Alta states 

The New Intrawest Order: W-B gets its very own resort chief

click to enlarge The Old  Intrawest Model
  • The Old Intrawest Model

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But all that’s water under the bridge anyway. For Wasilov’s memo clearly outlines just how much things have changed in the new Intrawest order. Consider the following excerpt from that memo:

“This new business model will be our formula for success and it will create a single point of decision-making authority at each resort. In doing so, we will empower a new generation of resort leaders (or ‘Resort Chiefs’) with a clear mandate for the development of a resort master plan and to oversee every aspect of the resort’s business. These individuals will be the President and Chief Operating Officer at each resort and they will be accountable for their overall financial results and for adding value to the resort as a whole.”

* For those few eccentrics like me who’ve made it their business to follow the ongoing soap opera at Intrawest, this paragraph is nothing short of revolutionary. Why? Because, for the first time in its history, Intrawest is giving full authority to one person at each resort. No more endless layers of senior managers sitting in Vancouver (or Whistler or Colorado) second-guessing a resort leader’s every move. No more edicts from above that result in sterile, cookie-cutter resort experiences (but save money). Whether success or failure — whether boom or bust — the buck now stops at the feet of the newly minted Resort Chiefs.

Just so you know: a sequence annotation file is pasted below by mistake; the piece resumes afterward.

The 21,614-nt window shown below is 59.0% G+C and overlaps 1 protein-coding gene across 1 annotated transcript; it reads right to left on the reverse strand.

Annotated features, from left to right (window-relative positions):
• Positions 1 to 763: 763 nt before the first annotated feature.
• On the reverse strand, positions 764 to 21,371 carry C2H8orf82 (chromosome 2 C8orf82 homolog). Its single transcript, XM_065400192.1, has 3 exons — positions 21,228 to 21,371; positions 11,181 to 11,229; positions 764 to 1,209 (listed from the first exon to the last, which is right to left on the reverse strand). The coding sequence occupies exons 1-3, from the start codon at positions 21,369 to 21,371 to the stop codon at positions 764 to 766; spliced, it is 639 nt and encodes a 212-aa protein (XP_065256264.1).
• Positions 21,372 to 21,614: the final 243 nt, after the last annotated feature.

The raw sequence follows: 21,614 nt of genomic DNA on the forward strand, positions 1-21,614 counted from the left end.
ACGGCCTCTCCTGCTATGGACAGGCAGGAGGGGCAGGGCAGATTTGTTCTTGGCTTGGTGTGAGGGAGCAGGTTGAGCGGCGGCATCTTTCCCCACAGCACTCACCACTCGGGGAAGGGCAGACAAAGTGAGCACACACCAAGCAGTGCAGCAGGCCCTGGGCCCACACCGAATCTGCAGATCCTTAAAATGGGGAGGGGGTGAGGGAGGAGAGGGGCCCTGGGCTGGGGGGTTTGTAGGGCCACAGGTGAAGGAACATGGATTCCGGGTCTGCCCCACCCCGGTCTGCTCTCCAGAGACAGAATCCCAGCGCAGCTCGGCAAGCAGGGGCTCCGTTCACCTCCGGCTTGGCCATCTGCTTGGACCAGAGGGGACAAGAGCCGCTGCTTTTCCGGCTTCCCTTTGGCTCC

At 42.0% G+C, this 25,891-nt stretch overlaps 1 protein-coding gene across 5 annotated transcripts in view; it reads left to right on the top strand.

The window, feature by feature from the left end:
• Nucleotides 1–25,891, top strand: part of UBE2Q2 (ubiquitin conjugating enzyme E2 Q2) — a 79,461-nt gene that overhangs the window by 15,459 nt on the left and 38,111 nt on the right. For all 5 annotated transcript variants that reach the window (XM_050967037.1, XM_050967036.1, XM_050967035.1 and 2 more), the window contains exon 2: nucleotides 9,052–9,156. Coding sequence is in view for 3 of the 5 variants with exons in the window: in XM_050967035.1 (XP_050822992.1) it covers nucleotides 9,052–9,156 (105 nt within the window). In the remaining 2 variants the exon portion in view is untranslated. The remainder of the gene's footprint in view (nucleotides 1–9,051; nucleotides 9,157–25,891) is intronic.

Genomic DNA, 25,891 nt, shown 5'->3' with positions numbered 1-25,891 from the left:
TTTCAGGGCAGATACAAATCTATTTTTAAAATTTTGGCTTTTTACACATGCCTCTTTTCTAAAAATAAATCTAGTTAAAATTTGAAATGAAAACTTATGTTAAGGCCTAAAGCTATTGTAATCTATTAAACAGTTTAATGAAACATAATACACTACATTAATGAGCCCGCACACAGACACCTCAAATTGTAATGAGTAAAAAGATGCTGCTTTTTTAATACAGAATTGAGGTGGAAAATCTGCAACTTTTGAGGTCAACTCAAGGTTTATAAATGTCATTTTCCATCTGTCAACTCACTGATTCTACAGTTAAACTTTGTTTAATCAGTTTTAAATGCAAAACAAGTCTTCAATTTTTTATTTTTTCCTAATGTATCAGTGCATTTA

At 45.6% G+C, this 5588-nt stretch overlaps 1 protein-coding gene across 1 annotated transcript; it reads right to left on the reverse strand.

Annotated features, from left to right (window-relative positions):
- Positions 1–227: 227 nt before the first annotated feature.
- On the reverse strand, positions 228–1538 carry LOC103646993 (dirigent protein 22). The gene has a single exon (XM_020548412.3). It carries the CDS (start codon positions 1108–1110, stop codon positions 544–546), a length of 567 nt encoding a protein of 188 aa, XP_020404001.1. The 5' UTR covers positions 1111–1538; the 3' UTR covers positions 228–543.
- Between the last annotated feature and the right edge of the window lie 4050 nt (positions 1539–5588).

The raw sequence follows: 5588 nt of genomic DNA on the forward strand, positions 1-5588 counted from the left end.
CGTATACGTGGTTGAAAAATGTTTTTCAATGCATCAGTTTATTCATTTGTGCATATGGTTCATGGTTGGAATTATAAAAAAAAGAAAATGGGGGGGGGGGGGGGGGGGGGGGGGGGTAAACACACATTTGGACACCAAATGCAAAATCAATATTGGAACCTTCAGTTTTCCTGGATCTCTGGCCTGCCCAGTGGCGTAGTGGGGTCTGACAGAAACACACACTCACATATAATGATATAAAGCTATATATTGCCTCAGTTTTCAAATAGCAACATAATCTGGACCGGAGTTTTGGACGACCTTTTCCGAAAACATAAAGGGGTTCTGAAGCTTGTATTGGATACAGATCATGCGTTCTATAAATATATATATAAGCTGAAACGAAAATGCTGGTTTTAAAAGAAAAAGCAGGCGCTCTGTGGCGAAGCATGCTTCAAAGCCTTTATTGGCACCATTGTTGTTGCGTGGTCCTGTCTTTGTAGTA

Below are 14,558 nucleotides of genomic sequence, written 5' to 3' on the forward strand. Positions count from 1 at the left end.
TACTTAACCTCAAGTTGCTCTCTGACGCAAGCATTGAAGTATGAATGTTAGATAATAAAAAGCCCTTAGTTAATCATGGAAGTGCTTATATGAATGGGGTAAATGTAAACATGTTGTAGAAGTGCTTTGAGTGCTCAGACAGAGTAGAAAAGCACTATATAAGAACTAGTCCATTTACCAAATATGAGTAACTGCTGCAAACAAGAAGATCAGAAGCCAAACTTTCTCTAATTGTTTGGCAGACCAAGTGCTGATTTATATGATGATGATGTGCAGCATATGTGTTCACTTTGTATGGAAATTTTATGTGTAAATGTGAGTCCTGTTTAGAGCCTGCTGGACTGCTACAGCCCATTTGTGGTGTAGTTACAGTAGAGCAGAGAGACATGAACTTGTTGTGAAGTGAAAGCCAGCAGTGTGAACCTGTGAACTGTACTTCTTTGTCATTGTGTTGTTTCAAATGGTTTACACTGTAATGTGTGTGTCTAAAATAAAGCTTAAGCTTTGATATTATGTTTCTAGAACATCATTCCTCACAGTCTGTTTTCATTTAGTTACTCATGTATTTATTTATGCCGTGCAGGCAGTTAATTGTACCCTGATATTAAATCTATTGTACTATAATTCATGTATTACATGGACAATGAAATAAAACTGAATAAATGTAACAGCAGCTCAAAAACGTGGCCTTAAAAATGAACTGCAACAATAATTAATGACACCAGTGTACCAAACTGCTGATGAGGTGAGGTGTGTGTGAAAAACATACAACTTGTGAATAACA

And with the new corporate focus on resort operations, it’s a liberating move that has energized a whole wave of young (and not so young) Intrawest veterans. But for Whistler-Blackcomb, it gets even better. For Wasilov clearly identifies this B.C. resort as the company’s ace-in-the-hole. Read on:

“Whistler Blackcomb represents a significant part of our overall corporate value. With the Winter Olympics coming in 2010 and the additional growth that we have the capability to drive we have asked Dave Brownlie, as one of our most senior leaders, to take on the responsibility as the Resort Chief at Whistler Blackcomb.”

So what does Brownlie think? “I’m really excited about the changes,” says the new W-B president. Lest you dismiss this appointment as just more marketing doublespeak, let me remind you that Brownlie is only the second president in Blackcomb’s 26-year history (until the memo, Hugh Smythe had a virtual chokehold on that title).

Continues Brownlie: “As you know, Intrawest (under the old regime) was expanding in all sorts of directions. We were aiming for the stars. And for whatever reason, those of us on the resort operations side found ourselves at the back of the bus,” He pauses. Smiles. “But with this new ownership we’re now back where we belong — at the front of the bus. It’s been confirmed to us: we are now core to the business.”

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